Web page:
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Archive for May 10th, 2013

So, Who wrote the PBI-published Guide to Pennsylvania’s “New Child Custody Act”?

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Continued from my last post on, well, the publishing arm of the Pennsylvania Bar Association, and several topics. Part of being (who I am) is the tendency to Look Things Up. So, I started looking up those attorneys who helped explain the new custody law in Pennsylvania.

This 7,000 word post has a very detailed chart at the bottom (hard to produce, as to html) and has soaked up too much of my time (I am still typing in “html” compose mode, visually). I then probably made it a little worse by introductory prose paragraphs. BUT, I still maintain that it’s valuable information to consider — these points are not raised enough among parents. Feedback solicited (comments). One way to understand the post may be to FIRST scroll down to some of the charts (for a visual) then go back and read the explanations.

On the other hand, I don’t owe anyone anything on this matter. I did my own lookups, networking, collaboration, and beyond that — whatever gets posted is public service announcement. It’s not addressed to people who are comfortable with groupthink (on the courts), uninvolved or unconcerned about the significance of dysfunctional (etc.) courts on the country, or the presence about money-laundering possibilites that each such setup presents, or the undermining of representative government in favor of the therapeutic, over-diagnosing, medicating, institutionalizing, iatrogenic “Nanny State,” and not a very nice nanny, either.

Iatrogenic (from “Wikipedia” definition):

The term iatrogenesis means brought forth by a healer from the Greek ἰατρός (iatros, “healer”) and γένεσις (genesis, “origin”); as such, in its earlier forms, it could refer to good or bad effects. . . .The transfer of pathogens from the autopsy room to maternity patients, leading to shocking historical mortality rates of puerperal fever (a k a “childbed fever”) at maternity institutions in the 19th century, was a major iatrogenic catastrophe of that time. The infection mechanism was first identified by Ignaz Semmelweis.[2]


So, yes, Pennsylvania had a Custody Law Revamp passed in 2011


Jan. 2011 article (fairly substantial) in the Legal Intelligencer on the new custody law.
(more on how it happened, at bottom of this post). This post looks at a PBI release with many attorney authors (plus a single Judge, and some AFCC Psychologists, i.e., Arnold & Kasey Shienvold, Ph.D.’s) on the impact of the new custody law. See article for some issues it raises.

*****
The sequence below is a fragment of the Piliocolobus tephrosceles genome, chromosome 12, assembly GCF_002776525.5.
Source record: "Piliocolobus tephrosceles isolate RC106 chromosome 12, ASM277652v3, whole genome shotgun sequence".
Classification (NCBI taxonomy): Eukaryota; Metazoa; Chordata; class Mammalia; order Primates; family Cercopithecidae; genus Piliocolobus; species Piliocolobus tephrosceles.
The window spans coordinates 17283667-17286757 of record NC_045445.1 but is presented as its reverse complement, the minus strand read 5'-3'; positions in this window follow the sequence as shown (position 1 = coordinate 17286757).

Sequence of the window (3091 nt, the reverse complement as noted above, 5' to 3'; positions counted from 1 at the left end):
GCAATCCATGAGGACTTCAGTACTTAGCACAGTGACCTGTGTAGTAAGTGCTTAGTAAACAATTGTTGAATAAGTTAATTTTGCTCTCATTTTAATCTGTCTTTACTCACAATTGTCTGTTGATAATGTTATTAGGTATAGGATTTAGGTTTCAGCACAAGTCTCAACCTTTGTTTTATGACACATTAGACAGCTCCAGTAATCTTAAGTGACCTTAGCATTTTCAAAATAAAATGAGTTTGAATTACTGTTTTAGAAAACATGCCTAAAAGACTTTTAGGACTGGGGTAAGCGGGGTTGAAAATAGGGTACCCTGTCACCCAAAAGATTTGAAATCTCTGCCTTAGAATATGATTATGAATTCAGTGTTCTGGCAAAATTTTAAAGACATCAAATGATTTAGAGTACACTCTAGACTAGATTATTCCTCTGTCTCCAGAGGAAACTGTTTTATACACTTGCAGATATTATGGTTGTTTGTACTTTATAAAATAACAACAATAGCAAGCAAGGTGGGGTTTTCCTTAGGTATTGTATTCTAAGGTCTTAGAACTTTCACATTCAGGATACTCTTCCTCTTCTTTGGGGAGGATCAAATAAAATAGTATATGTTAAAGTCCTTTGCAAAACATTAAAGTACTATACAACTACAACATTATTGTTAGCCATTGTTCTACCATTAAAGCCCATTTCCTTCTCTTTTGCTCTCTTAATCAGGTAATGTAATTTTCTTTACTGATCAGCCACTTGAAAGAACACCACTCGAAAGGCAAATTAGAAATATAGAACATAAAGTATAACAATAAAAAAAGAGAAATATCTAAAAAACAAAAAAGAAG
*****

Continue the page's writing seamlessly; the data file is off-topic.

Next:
In fact, at the bottom of this post — something you probably won’t find anywhere else on the Internet — is a chart of the authors, with columns for “how AFCC ARE they?” and basic descriptors. While AFCC is hardly “The Skull & Bones” of Yale, it still is an association which many more judges and attorneys have adopted the mindset of, or may even be members of, without saying so on their website. In other words, its influences are felt – they are real — but not always mentioned directly.

While I did (or started) this for Pennsylvania — it really could and should be done for EVERY state as an ignorance-reducing movement for people who like to complain about judges, the courts, evaluators, GALs, etc. It has not been done (yet) for the primary reasons, as far as I can tell, is limited resources (i.e., you’re looking at a volunteer blogger, and family court veteran, which generally means, SOMETHING was stripped violently and suddenly (but in a process that still somehow manages to last for YEARS) out of one’s life — whether children, or assets // income, social support networks, or all of the above. So the people that are most motivated to report (or should be), are often least financially positioned to. (I’m working on it!).

And those who have funding, as nonprofits themselves, associating with other nonprofits for clout (just like AFCC does) and press, and a “day in the sun” — are less than motivated to examine the function of Nonprofits (per se) as a topic relevant to the family courts AT ALL. They too, would rather form coalitions and self-selecting groupings to run conferences, publish, attract followers, and proclaim theories.

RELEVANCE of answering the “How AFCC ARE they?“: Membership in AFCC, or agreement with and repeated references to its standards are throughout the family law system — yet the organization has been at many levels functioning as a monopoly (while private in association, conferencing, funding, etc.) trade association among my PUBLIC employees. It has a definite mindset towards matters which tend to bring custody cases to the courts to start with — domestic violence and child abuse, in particular. Or, co-parenting when there has been DV or CA. And yet the organization — for all its own self-promotion, dramatic conferences with flashy brochures — is under-reported in the MSM press, and is scarcely mentioned !!! by advocates involved in the stopping domestic violence and child abuse industry.

As such, few people have even ruffled their feathers, or disturbed the seas on which they operate, let alone questioned the practices AS an organization. VERY few, although definitely some have. And yet this organization — and the others that work under, or with it (much of my blog names and describes them, specifically) — is able to operate with more influence and less accountability by virtue of it being “under the radar” of people who need to know MOST about it — which is 1. parents, and 2. all taxpayers.
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